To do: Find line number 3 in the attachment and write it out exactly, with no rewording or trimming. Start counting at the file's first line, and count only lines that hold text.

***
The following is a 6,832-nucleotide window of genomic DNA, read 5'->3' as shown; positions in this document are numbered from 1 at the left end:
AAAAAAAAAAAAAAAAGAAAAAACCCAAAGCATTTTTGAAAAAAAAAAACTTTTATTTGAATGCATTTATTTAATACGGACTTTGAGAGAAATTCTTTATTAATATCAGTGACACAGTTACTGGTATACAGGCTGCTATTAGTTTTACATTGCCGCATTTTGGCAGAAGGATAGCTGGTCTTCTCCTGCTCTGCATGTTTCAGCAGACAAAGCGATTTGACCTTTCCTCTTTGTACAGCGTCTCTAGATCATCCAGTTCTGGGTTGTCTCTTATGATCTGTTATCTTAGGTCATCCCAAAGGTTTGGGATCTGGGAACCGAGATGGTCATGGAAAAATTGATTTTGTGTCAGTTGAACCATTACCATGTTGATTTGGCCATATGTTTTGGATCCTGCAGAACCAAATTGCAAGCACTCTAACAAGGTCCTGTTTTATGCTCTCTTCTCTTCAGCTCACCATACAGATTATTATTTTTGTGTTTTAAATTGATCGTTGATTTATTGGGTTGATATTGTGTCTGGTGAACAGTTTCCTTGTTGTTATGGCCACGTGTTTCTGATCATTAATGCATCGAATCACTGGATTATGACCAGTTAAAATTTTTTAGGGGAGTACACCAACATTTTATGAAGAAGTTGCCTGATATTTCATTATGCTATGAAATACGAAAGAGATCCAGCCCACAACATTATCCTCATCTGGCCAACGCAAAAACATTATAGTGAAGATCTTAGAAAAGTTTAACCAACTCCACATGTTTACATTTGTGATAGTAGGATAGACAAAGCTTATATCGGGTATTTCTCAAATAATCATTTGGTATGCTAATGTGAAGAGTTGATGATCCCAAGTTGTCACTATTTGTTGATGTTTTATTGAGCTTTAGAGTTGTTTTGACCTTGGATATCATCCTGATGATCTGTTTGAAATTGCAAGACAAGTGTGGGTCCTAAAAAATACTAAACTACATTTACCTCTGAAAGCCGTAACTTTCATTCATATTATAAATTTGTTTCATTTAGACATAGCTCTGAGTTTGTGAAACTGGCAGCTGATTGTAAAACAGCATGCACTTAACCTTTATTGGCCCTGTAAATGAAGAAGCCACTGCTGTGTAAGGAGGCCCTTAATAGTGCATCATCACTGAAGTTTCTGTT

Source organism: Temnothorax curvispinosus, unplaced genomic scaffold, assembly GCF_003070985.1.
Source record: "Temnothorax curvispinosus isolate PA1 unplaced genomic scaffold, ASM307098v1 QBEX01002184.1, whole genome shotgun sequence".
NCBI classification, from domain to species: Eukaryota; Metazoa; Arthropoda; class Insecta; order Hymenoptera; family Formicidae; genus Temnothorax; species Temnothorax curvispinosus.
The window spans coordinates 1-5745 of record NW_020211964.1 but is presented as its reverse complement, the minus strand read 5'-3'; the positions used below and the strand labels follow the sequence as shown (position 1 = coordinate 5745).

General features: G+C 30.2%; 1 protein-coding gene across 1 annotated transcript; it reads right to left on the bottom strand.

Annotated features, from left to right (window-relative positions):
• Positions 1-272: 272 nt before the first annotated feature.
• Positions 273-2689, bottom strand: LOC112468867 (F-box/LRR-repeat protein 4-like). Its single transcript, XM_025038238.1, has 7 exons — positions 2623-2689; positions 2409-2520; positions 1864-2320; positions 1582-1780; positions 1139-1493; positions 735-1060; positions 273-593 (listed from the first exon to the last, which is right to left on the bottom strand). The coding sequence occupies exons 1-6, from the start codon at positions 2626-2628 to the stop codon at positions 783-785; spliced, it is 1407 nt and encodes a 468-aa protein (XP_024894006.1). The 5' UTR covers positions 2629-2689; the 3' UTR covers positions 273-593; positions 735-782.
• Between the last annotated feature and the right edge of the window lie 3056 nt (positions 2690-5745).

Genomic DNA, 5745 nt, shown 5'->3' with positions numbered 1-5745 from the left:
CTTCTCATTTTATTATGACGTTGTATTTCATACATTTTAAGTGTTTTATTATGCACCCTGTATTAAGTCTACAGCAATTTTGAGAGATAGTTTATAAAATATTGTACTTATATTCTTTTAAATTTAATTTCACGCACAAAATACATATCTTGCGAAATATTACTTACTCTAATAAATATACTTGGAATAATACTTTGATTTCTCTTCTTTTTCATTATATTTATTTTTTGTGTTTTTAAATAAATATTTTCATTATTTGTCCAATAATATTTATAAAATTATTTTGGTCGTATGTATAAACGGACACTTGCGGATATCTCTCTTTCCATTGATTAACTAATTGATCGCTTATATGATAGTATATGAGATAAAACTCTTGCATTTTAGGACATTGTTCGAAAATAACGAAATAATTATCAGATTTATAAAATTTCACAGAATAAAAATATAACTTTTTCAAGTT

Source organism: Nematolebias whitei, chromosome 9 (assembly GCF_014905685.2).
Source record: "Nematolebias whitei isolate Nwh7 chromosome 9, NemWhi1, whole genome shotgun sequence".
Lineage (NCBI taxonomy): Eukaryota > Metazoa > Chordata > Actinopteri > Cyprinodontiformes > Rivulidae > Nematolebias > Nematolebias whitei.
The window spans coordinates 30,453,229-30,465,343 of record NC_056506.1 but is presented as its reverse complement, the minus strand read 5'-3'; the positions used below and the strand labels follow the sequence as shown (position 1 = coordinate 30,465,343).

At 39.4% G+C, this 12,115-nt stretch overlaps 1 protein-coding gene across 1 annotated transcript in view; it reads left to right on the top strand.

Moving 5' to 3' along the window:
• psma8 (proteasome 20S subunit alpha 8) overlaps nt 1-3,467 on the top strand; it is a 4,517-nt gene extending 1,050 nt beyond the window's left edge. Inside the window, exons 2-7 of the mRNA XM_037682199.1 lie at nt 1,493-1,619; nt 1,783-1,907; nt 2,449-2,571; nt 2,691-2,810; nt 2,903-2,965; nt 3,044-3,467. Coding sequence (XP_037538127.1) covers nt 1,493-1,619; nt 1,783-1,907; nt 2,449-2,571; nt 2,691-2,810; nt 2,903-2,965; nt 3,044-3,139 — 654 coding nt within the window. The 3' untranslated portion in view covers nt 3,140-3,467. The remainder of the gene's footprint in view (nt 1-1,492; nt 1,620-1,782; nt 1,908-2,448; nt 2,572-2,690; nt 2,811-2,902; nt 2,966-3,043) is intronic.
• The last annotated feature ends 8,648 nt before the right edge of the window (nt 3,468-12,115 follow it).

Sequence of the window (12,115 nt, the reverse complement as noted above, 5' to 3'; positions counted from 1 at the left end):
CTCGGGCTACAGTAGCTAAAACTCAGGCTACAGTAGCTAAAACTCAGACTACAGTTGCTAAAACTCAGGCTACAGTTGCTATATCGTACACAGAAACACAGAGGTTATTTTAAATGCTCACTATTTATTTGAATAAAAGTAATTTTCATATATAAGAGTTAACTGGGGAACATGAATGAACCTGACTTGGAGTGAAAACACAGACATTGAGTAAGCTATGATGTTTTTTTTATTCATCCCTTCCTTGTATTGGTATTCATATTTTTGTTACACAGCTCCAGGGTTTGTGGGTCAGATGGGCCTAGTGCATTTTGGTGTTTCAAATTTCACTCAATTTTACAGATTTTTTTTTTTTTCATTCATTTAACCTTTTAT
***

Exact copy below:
Source organism: Temnothorax curvispinosus, unplaced genomic scaffold, assembly GCF_003070985.1.